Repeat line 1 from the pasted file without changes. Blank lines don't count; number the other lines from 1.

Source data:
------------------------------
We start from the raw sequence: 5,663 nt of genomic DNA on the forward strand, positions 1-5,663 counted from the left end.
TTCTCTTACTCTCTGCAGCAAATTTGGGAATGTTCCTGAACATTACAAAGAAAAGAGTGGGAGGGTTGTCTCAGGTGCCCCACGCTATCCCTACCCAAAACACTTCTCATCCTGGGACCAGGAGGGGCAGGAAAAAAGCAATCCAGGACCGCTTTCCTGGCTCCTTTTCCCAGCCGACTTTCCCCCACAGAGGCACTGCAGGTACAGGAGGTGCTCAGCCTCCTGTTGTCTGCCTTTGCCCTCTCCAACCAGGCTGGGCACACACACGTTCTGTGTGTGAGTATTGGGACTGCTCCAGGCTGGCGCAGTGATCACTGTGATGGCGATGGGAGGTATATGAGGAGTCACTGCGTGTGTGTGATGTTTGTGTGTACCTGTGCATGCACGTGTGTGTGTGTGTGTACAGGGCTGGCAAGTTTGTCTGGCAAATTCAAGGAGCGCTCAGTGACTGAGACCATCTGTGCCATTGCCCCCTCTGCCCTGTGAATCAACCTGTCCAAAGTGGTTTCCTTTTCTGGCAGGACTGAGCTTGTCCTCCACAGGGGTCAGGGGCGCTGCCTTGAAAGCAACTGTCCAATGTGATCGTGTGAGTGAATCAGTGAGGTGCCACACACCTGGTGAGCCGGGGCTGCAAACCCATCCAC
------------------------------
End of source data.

We start from the raw sequence: 5,663 nt of genomic DNA on the forward strand, positions 1-5,663 counted from the left end.